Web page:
Yes, and it’s a terrible instrument to keep in tune. You’ve got those double strings. When your strings get about a week old they won’t match up. And you can’t tune the thing. Ira was a talented boy. When we were going to record the tribute to the Delmore Brothers—we truly admired the Delmore Brothers—we worked a couple of shows with them. Alton had a problem in the fact his brother Rabon was drinker. So, Rabon passed away. We went to Alton’s house in Huntsville, Alabama, to show him 12 songs we had chosen to do the tribute. We wanted him to be satisfied with those 12 songs. Did we leave out one of his favorites? We showed him what songs we were gonna do, and he was thrilled beyond words. He was thrilled beyond words. He said excuse me, and got up and walked in the other room and pulled out Rabon’s tenor guitar and brought it in there and handed it to Ira. He said, ‘I think you ought to play this on the tribute album.’ It still had the same strings on it that Rabon had put on it. So Ira removed the strings when we got home. He curled them up and didn’t kink them and submerged them in kerosene. He let them sit overnight. He took em out and cleaned em real good and then put them back on the guitar, and they sounded like a new set of strings. He didn’t tune it as a tenor guitar, as it should be tuned. We didn’t know what that was so Ira tuned it like the bottom four strings on a guitar. Like E, B, G, and D. He did—with very little rehearsal—he played the lead instrument you hear on the Tribute To the Delmore Brothers. 

I’ve never heard of cleaning strings with kerosene.

It’s a very good cleaning agent. Good for a lot of things. My Mom used it. She’d take a spoonful of sugar and 6 or 8 drops of kerosene and you eat that real slow and you get rid of the croup. They’d use it when you stick a nail through your foot—Mom would pour a little kerosene on it and you’d go back out and play. I think there’s something in kerosene now that poisons you. Can’t use it like that now. You do a lot of things when you’re raised poor. You don’t run to the doctor every time you sneeze or get a cough.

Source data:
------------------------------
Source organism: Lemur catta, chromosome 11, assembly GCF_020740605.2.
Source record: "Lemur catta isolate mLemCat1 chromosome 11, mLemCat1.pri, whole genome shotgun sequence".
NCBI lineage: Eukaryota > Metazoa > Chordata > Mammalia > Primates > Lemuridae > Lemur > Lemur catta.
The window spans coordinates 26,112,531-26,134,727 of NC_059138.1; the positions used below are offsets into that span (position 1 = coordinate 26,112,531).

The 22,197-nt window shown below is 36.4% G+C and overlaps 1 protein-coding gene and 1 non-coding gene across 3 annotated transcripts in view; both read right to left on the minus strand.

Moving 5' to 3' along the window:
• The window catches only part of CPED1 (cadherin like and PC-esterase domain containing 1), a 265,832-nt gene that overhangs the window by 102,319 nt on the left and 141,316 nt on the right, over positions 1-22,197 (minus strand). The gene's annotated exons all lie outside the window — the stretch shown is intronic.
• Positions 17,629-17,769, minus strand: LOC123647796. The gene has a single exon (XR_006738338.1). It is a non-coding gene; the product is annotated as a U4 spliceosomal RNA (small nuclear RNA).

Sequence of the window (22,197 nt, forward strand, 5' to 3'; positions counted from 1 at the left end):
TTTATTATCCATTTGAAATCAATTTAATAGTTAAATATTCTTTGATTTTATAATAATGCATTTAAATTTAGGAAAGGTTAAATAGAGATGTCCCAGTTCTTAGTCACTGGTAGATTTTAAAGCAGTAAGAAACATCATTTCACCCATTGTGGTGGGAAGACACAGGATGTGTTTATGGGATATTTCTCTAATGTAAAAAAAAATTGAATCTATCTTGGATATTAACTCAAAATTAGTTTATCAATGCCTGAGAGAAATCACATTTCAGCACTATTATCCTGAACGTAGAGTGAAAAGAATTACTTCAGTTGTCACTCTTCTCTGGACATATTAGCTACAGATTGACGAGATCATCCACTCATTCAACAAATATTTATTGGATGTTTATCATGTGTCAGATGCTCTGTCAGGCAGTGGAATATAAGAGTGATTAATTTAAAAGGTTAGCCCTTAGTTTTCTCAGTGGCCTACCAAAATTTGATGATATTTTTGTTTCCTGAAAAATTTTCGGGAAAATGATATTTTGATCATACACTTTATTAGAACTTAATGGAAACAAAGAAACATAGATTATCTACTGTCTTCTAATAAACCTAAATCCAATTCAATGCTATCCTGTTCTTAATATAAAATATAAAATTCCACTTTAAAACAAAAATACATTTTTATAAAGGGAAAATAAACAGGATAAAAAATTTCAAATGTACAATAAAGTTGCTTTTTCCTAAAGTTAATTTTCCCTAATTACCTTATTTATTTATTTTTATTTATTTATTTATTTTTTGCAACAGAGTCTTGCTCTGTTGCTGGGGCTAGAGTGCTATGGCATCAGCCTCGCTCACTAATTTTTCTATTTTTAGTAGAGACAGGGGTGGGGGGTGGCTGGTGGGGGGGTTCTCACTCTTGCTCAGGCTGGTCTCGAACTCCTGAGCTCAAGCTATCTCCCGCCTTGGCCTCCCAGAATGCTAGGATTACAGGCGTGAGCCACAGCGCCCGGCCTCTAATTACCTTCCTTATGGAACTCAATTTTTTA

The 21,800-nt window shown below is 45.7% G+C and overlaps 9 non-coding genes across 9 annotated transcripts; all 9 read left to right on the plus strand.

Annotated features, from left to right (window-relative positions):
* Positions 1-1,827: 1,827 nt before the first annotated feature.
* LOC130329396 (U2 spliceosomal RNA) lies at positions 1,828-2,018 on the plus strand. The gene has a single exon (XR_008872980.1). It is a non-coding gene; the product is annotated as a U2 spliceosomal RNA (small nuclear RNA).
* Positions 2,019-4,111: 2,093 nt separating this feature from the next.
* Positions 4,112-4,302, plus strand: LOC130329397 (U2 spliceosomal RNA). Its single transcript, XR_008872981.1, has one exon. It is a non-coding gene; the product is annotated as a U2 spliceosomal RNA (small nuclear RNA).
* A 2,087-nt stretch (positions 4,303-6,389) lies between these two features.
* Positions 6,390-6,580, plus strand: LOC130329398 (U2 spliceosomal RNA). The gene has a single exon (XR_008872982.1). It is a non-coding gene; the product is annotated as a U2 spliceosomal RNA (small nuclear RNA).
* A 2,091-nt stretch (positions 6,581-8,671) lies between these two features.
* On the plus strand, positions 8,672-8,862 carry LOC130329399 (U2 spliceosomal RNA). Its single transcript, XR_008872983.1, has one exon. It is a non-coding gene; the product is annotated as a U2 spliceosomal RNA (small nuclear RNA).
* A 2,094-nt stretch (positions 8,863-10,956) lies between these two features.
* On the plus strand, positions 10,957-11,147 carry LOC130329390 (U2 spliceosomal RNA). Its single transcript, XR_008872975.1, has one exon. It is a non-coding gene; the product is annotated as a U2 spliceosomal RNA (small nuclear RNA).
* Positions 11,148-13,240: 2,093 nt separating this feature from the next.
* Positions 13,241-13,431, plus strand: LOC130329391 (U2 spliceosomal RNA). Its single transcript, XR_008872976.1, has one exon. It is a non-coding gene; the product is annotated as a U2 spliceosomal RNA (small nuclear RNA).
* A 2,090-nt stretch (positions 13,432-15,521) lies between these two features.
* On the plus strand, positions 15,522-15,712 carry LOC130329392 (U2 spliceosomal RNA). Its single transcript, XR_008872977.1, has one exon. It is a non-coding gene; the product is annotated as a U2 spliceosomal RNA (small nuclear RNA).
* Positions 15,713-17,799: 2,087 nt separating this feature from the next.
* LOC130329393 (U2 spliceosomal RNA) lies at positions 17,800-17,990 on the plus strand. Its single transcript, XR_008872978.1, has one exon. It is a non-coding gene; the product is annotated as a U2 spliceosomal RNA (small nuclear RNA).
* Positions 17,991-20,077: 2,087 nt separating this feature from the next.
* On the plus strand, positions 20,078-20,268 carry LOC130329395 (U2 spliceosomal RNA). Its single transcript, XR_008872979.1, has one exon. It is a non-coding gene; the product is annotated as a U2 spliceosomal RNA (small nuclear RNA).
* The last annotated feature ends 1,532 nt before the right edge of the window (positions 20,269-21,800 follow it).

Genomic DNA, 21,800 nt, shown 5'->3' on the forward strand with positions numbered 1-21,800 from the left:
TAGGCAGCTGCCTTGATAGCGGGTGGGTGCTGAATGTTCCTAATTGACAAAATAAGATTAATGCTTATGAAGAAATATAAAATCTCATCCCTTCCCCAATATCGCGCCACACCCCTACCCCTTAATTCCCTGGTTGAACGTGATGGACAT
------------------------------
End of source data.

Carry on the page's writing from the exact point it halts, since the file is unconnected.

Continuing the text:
How did you and your brother start writing songs?

The first song that we wrote was about a little girl I knew when I was seven years old. We were lucky. We didn’t know we were lucky then but my Daddy owned this little farm or at least he was buying it and everybody around us was sharecroppers. They would come in a mile or two from our house and they’d have some children and they’d rent the land for one year, and about the time you got to know them good they’d move away. So, the first song we wrote was “A Tiny Broken Heart”. Pretty close after that we wrote “Nellie Moved To Town”. Ira wrote a few lyrics and sent them off to get somebody to put a tune to it, and they’d always come back with an unacceptable tune. We learned we had to do our own melody…there would have been no other way for it to have gone. Ira was a gifted songwriter—or I dream it, and all you have to do is get up and put it on paper. When one comes that way I’m thankful for it.

read on to Part 2